The unraveling made me aware of threads that had run through my entire life. Lies that had shaped me. Burdens that had strained me. Core beliefs that had hindered and blinded me for far too long.

 

Shame was one of these threads. Deep and sometimes indistinct. Winding itself around every good and lovely memory, choking the very life out of them.

 

It taught me to hate my body. It led me to hate myself. It taunted me until I had no choice but to hide my full self from the rest of the world. I put up walls around my heart, a sturdy shield of armour to avoid getting hurt.

 

Shame swallowed up my voice, never allowing me to give an opinion or share my real thoughts. It distorted my vision, making me believe I was never good enough. It whispered constantly in my ear that my body was a distraction to others and a burden to myself.

 

And at the end of the thread, where the knot meets the fabric, I found shame whispering to me that I would never be enough.

 

Week by week as I sat on that scratchy, white couch with its chevron cushions, I shared all of the ways shame had entangled me. Slowly but surely, in the releasing of words and the surrendering of tears, I felt the weight begin to lift off me.

 

healing from the past, moving on, letting go, counseling, therapy, shame, love, extending grace, self love,

 

I learnt that love and shame can never inhabit the same space. Shame needs darkness, dampness and very little oxygen to thrive.

But to love is to be free from shame.

 

Love is authentic, all-consuming. With nothing to hide. Nowhere to run.

 

To fight shame we must expose it to the light. We must drown it in truth. We must recognize its many faces and challenge each one of them.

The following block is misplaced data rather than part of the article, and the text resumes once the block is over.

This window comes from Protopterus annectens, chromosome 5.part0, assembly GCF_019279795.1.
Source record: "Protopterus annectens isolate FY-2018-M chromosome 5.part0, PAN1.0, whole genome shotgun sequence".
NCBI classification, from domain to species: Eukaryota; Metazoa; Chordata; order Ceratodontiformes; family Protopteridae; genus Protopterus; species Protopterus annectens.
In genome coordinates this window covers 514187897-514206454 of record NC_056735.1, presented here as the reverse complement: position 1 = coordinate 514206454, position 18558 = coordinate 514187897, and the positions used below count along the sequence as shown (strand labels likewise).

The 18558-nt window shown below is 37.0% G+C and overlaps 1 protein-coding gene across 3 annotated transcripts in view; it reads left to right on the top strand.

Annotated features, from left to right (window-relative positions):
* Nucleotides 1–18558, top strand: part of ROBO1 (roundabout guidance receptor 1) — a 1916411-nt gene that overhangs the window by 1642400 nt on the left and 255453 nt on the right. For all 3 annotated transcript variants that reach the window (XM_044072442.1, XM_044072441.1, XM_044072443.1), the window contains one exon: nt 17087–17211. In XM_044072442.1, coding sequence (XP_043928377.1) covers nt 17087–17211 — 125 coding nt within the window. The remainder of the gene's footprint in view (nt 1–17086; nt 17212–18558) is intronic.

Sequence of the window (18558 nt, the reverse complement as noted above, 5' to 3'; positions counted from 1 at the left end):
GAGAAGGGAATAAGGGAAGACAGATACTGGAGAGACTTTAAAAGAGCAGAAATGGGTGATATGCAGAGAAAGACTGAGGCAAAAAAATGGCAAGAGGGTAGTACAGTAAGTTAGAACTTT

That’s what counseling did for me. It caused me to notice all my loose threads that needed to be pulled.

 

It taught me to extend grace towards myself and others. To be kinder, gentler and more vulnerable. To wear my heart proudly on my sleeve once again.

To knock down the walls I had constructed as a defense for my fragile heart. To recognize the ways I was intuitively protecting and doing what is best for myself. 


 

I thought counselling would be like taking a sledgehammer to my foundations. That I would tear everything down and start all over again. But for me it was more about recognizing the parts of myself that needed redecorating. Attitudes that needed shifting. Negative thoughts that needed replacing.

It turns out that I didn’t need to be completely rebuilt…just reminded of the beauty I already possessed.

 

I was afraid that counseling would be a waste of time. But perhaps the biggest waste of time is denying yourself the opportunity to heal.

 

At the end of the day, that’s what we all need more of. Healing. Honesty. Hope. A gentle tug on our loose threads that begins the beautiful unraveling.

 

“I am nothing but a ripped fabric stitched together by God’s grace.” J.A. Anum